6 Rules for Delivering Excellent Customer Service on Social Media

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online customer service

Can your company deliver excellent customer service online?

We’ve all done it: while researching local companies delivering x product or service, you click on one of their social media icons on their website to find out what past customers thought of their service. You browse through the complaints, the inquiries, and the glowing reviews to find out if that company was the best at delivering the product or service—and customer service—that you expect. After all, who wants to work with a company that doesn’t respond when you need them—and respond well?

Turns out, we’re not alone; a recent study from BrightLocal found that 92% of consumers read online reviews from local companies (up from 88% in 2014). The advent and evolution of social media gives them the opportunity to check up on you on a neutral platform, and talk back; almost 42% expect a response within an hour of posting on a company’s social media. To be sure, customers have set their expectations high, and there’s a good reason for you to deliver: studies have consistently shown that customers choose a product from a company that delivers good customer service even if the price of the is more than a competitor. The bonus is that they’ll also leave positive ratings about your company because of that service, which other potential customers notice and use to make their purchasing decision.

Is your company ready to meet their high expectations for online customer service? Delivering excellent customer service on social media cannot be delivered flippantly without a plan. How are you going to be notified about your customers’ inquiries? How are you going to respond to positive and negative reviews? Who is going to be in charge of the responses? What kind of training do they need? Every company is going to respond to these questions differently based on company culture and staff expectations; however, you can use these general rules to deliver the service that your customers expect, and deserve.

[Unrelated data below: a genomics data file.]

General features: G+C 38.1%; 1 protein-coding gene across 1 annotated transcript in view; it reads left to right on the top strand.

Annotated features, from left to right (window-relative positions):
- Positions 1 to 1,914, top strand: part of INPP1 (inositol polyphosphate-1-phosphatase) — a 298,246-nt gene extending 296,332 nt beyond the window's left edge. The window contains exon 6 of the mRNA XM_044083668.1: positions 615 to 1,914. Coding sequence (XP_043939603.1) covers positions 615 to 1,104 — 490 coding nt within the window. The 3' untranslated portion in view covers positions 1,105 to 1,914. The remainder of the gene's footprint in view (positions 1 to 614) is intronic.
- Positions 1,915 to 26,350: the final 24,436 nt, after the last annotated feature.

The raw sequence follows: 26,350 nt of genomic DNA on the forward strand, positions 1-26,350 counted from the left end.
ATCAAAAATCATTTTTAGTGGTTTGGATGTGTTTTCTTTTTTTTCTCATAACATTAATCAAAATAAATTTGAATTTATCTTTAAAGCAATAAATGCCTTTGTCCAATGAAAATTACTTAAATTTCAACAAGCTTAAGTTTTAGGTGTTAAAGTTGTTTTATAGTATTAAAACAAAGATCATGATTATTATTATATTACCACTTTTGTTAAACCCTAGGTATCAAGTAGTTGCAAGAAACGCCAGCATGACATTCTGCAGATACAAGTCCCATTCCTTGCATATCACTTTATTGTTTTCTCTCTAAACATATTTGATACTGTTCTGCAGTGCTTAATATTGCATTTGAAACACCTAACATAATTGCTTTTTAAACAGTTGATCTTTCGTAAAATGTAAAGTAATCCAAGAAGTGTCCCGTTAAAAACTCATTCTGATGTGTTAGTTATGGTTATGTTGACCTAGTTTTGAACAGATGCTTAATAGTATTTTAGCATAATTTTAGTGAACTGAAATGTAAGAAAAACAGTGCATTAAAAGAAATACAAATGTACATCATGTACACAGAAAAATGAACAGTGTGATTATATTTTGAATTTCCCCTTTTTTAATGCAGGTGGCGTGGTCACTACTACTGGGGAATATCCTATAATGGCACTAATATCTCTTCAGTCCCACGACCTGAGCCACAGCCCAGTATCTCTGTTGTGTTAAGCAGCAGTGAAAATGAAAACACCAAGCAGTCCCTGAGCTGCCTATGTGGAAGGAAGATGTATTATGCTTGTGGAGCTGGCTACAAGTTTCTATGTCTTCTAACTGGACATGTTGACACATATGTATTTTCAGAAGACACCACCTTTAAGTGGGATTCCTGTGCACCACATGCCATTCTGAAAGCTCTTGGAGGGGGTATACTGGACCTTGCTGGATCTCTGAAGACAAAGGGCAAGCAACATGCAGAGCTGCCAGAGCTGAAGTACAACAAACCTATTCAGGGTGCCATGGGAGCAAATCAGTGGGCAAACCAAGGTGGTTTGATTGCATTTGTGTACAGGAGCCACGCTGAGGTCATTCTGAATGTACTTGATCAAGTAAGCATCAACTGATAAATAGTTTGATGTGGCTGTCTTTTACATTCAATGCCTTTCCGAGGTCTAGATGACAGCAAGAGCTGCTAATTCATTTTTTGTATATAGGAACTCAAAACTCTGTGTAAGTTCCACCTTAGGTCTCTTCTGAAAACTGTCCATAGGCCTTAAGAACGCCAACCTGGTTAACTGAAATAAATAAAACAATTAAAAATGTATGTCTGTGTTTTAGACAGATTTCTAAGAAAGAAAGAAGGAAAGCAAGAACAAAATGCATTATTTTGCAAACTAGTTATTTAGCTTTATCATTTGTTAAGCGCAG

Respond promptly

You don’t have to be online 24/7; this would be difficult for most companies, especially smaller businesses with less resources. Be very clear about your company hours, and respond promptly within those hours, or as soon as possible the next morning. Make sure you have set your notifications so you know when a customer has posted to your social media sites, and create a smooth system so you can respond quickly—without having to go through an arduous process of management approval before posting. Managers, make sure you choose a staff member to deliver the customer service you trust; just because your intern is online all the time, doesn’t make them an ideal candidate for handling delicate customer inquiries. If you’re not available, or don’t have the staff on hand to deliver prompt customer service, don’t be afraid to outsource your efforts; a company with experience can deliver the customer service your customers expect—without you having to invest in the training.

Don’t ignore the negative

An online brand we follow had a customer who was not happy. His floor was not covered by warranty after it was damaged, and no one at the company was responding to his social media comments. For days afterward, the customer responded to every social media post with a rant. The company did not respond to the long complaints, and the rants grew worse.